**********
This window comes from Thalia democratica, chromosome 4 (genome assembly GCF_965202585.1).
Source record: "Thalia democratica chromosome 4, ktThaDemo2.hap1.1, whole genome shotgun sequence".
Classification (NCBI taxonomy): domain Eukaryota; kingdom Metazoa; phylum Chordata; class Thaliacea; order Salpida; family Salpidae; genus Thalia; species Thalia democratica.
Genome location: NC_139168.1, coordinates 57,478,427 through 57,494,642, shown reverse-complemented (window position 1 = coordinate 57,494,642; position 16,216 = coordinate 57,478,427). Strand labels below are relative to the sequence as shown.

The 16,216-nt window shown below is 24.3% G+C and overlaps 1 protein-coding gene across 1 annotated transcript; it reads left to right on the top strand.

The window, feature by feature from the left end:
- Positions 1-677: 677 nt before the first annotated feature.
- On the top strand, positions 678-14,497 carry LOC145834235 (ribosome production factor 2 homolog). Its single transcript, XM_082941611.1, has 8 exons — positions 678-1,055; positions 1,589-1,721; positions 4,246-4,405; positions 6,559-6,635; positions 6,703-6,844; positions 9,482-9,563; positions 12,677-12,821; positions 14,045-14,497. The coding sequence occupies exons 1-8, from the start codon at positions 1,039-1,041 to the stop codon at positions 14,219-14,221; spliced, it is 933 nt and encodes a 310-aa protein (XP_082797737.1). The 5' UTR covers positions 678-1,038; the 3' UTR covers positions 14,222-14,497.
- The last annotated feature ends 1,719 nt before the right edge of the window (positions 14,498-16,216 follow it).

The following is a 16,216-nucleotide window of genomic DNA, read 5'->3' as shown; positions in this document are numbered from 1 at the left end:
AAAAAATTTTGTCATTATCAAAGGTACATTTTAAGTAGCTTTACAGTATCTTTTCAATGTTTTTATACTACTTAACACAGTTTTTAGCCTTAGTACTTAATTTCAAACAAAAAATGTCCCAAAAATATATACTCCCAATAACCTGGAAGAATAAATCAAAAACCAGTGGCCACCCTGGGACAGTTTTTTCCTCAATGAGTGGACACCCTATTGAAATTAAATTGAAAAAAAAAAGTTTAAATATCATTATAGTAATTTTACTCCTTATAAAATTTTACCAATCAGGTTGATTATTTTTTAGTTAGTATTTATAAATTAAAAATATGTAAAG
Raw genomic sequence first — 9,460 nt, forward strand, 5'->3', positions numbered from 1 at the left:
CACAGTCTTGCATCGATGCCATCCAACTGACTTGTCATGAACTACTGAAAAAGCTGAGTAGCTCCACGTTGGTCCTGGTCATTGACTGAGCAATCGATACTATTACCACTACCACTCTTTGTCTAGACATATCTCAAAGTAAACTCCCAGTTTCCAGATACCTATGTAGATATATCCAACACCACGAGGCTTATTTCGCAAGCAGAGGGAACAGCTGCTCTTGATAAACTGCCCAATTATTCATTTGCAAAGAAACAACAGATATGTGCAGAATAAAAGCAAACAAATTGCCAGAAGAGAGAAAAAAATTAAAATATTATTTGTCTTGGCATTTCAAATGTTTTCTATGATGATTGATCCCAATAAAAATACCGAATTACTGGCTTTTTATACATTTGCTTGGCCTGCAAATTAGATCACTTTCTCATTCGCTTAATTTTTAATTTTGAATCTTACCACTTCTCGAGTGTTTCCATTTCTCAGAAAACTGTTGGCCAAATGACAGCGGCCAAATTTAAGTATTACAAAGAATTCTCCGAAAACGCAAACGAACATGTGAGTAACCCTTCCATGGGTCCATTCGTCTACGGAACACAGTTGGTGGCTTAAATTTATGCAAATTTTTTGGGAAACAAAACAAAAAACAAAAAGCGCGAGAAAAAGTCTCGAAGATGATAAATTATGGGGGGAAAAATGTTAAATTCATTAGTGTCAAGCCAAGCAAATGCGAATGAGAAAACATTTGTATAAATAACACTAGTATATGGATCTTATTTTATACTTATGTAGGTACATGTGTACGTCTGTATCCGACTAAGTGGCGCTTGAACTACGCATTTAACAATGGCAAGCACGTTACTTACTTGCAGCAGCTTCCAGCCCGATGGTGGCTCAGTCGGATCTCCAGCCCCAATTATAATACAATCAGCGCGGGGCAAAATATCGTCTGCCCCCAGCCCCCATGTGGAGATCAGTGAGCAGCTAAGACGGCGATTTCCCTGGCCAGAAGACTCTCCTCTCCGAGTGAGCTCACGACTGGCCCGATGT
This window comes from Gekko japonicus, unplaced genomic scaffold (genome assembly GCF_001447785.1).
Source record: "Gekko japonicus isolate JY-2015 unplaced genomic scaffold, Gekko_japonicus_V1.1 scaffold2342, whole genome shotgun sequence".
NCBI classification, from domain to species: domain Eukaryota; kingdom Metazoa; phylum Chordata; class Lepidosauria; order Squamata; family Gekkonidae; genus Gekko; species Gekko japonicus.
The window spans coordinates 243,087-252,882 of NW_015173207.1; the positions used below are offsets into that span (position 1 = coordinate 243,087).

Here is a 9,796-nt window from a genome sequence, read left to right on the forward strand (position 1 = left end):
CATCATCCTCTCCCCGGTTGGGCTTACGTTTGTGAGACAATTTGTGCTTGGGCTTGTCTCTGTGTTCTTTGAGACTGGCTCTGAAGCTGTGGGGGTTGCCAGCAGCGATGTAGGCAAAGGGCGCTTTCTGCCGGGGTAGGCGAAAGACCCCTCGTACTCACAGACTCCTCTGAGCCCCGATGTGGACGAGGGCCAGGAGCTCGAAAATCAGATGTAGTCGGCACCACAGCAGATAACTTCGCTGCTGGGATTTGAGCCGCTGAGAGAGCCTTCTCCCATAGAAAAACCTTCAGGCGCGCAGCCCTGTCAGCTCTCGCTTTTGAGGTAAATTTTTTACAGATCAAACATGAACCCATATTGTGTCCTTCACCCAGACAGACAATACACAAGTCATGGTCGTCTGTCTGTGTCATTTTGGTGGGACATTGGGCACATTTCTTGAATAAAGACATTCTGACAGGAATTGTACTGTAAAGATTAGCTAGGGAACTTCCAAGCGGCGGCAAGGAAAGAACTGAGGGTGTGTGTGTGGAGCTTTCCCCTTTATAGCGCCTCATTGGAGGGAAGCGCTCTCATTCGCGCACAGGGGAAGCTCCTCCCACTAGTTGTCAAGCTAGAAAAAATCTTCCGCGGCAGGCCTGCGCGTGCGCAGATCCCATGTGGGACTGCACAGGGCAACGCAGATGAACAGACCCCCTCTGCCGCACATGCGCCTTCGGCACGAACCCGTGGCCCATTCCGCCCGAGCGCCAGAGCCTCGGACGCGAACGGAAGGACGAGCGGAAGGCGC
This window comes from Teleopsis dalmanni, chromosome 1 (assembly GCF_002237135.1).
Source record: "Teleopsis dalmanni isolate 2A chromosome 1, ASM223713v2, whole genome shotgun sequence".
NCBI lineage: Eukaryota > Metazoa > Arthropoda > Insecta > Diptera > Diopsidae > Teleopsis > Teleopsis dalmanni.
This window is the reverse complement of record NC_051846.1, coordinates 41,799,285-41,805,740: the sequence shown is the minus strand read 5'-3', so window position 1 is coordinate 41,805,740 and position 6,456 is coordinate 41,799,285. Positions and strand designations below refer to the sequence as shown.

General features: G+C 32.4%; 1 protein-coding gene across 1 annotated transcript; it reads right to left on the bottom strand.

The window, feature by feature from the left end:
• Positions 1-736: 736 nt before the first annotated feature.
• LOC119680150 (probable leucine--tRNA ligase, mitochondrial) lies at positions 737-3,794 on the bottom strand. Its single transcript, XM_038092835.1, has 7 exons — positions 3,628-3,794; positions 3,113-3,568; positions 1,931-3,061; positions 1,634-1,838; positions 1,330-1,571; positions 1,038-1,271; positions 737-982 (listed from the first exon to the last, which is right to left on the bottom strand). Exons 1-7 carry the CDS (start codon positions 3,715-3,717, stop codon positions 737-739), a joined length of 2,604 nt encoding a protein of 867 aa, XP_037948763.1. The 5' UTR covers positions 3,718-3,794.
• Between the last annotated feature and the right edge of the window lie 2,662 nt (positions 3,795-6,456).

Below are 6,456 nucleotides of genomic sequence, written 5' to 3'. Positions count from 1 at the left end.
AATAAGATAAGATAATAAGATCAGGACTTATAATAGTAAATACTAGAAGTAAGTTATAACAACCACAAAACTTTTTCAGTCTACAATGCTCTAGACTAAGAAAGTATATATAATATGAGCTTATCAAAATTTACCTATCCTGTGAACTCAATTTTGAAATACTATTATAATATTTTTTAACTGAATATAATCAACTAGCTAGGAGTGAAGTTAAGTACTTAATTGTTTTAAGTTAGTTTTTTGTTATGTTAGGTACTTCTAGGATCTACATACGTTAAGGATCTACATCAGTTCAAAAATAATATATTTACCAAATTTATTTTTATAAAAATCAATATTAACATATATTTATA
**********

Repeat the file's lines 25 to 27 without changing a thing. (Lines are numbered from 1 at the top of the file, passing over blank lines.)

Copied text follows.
The window, feature by feature from the left end:
• Positions 1-736: 736 nt before the first annotated feature.
• LOC119680150 (probable leucine--tRNA ligase, mitochondrial) lies at positions 737-3,794 on the bottom strand. Its single transcript, XM_038092835.1, has 7 exons — positions 3,628-3,794; positions 3,113-3,568; positions 1,931-3,061; positions 1,634-1,838; positions 1,330-1,571; positions 1,038-1,271; positions 737-982 (listed from the first exon to the last, which is right to left on the bottom strand). Exons 1-7 carry the CDS (start codon positions 3,715-3,717, stop codon positions 737-739), a joined length of 2,604 nt encoding a protein of 867 aa, XP_037948763.1. The 5' UTR covers positions 3,718-3,794.